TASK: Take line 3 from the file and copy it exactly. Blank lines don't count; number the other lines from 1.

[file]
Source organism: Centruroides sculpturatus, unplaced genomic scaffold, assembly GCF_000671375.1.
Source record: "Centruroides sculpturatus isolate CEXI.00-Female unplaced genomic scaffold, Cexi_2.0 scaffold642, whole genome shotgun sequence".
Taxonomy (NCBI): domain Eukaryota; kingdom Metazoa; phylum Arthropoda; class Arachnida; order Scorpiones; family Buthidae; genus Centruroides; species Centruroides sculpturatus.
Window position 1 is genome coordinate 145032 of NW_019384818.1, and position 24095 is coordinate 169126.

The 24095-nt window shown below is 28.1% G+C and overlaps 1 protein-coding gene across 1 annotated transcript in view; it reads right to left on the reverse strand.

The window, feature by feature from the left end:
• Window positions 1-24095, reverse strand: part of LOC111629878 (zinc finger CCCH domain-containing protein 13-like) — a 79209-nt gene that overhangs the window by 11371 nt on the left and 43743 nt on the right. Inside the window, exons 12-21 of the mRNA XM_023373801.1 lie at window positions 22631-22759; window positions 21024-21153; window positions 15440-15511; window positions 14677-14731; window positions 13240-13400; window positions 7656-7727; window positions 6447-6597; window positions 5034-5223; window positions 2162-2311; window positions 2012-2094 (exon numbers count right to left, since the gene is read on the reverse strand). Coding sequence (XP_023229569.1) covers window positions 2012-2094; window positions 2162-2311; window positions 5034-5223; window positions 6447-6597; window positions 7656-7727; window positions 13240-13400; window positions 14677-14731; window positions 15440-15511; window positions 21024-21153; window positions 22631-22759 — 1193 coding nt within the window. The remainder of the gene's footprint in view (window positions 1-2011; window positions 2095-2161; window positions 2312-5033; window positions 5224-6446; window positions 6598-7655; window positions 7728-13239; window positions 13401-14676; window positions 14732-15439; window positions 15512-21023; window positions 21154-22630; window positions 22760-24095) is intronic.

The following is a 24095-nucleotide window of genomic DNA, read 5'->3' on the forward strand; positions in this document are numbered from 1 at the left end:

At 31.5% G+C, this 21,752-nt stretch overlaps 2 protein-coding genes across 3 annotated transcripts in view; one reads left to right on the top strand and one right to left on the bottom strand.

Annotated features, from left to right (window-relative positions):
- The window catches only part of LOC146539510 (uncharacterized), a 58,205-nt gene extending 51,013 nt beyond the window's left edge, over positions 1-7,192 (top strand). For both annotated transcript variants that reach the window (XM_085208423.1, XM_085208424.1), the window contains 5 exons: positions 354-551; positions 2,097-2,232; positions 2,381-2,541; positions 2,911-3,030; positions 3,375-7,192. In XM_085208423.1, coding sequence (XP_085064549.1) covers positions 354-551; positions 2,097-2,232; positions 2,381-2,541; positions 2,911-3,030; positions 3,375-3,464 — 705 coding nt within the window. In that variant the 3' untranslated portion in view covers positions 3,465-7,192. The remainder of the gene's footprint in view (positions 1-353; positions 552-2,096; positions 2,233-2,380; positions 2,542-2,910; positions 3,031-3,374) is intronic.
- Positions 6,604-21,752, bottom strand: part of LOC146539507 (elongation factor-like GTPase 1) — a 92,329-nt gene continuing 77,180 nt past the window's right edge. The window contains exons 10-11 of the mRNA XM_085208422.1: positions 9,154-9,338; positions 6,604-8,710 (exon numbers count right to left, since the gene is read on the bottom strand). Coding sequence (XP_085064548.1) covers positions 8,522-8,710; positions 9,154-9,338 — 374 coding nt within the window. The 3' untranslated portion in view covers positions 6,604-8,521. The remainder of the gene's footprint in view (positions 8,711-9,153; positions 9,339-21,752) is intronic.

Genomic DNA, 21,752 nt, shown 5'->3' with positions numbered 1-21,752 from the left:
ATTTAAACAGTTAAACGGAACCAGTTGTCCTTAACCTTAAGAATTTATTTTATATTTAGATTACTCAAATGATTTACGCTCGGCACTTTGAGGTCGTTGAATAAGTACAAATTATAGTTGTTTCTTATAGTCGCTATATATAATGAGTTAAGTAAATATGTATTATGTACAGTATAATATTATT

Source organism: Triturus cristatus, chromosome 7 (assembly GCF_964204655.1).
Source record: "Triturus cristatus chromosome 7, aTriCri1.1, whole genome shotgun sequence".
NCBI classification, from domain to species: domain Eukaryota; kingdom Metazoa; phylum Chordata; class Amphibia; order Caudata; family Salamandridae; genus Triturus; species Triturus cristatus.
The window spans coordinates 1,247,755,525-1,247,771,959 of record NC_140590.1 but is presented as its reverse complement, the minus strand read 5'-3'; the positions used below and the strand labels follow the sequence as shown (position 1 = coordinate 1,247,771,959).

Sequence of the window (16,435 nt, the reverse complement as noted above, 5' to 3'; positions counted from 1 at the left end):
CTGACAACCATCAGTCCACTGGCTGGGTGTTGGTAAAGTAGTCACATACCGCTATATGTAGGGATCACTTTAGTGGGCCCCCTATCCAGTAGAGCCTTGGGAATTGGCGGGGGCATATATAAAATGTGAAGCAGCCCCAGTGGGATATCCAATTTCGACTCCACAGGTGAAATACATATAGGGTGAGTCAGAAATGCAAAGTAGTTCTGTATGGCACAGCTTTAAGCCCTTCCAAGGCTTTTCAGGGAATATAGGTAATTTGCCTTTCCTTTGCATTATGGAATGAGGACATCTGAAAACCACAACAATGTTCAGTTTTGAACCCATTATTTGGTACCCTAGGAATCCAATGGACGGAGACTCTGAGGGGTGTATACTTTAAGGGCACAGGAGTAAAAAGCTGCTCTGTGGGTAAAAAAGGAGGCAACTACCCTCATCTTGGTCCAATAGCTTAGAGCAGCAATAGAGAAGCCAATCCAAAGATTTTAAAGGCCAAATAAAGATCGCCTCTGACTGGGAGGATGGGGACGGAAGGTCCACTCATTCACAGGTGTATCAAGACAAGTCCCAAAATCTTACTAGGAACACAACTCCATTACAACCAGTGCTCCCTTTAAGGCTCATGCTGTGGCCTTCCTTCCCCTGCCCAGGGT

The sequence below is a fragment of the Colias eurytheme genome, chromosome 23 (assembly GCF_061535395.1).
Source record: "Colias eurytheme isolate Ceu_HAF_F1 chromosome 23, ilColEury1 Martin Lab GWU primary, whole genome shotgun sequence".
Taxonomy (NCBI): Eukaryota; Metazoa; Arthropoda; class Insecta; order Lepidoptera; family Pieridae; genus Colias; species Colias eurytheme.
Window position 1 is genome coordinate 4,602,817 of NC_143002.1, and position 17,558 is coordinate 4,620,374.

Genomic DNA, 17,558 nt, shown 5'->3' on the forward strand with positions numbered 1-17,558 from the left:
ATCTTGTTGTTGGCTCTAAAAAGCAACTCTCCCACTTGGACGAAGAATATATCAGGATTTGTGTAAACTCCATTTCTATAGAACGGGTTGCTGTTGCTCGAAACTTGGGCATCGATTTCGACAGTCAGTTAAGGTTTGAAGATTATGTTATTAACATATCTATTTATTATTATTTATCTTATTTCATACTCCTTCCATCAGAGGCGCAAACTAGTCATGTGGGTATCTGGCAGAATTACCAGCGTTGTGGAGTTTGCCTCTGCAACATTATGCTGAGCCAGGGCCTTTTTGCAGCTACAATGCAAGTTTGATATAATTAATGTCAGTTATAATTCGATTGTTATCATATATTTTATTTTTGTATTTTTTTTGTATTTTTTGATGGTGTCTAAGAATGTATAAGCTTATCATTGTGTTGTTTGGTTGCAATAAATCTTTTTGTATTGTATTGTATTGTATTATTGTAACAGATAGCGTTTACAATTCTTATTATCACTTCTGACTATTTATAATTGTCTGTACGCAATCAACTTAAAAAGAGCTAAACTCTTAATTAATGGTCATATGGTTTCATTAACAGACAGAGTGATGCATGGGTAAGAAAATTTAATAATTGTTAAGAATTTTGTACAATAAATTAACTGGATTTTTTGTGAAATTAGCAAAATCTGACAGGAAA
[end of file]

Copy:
Taxonomy (NCBI): domain Eukaryota; kingdom Metazoa; phylum Arthropoda; class Arachnida; order Scorpiones; family Buthidae; genus Centruroides; species Centruroides sculpturatus.